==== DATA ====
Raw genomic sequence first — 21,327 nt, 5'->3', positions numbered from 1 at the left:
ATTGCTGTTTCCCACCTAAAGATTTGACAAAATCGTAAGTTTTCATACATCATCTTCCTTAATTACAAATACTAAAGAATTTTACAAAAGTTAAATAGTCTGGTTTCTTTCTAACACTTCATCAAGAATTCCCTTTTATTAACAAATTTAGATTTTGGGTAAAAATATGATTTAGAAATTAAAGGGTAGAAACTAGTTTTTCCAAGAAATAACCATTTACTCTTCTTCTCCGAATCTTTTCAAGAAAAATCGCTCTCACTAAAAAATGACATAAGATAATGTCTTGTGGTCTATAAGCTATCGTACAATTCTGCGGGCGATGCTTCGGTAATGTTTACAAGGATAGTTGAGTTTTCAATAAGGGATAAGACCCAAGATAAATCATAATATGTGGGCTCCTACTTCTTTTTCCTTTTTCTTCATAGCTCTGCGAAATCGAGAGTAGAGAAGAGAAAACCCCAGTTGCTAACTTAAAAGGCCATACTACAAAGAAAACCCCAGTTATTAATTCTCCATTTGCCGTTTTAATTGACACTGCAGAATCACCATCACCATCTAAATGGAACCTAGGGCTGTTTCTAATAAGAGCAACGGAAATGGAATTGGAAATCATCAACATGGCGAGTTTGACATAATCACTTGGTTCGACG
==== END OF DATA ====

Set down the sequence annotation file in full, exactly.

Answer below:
Raw genomic sequence first — 21,327 nt, 5'->3', positions numbered from 1 at the left:
ATTGCTGTTTCCCACCTAAAGATTTGACAAAATCGTAAGTTTTCATACATCATCTTCCTTAATTACAAATACTAAAGAATTTTACAAAAGTTAAATAGTCTGGTTTCTTTCTAACACTTCATCAAGAATTCCCTTTTATTAACAAATTTAGATTTTGGGTAAAAATATGATTTAGAAATTAAAGGGTAGAAACTAGTTTTTCCAAGAAATAACCATTTACTCTTCTTCTCCGAATCTTTTCAAGAAAAATCGCTCTCACTAAAAAATGACATAAGATAATGTCTTGTGGTCTATAAGCTATCGTACAATTCTGCGGGCGATGCTTCGGTAATGTTTACAAGGATAGTTGAGTTTTCAATAAGGGATAAGACCCAAGATAAATCATAATATGTGGGCTCCTACTTCTTTTTCCTTTTTCTTCATAGCTCTGCGAAATCGAGAGTAGAGAAGAGAAAACCCCAGTTGCTAACTTAAAAGGCCATACTACAAAGAAAACCCCAGTTATTAATTCTCCATTTGCCGTTTTAATTGACACTGCAGAATCACCATCACCATCTAAATGGAACCTAGGGCTGTTTCTAATAAGAGCAACGGAAATGGAATTGGAAATCATCAACATGGCGAGTTTGACATAATCACTTGGTTCGACG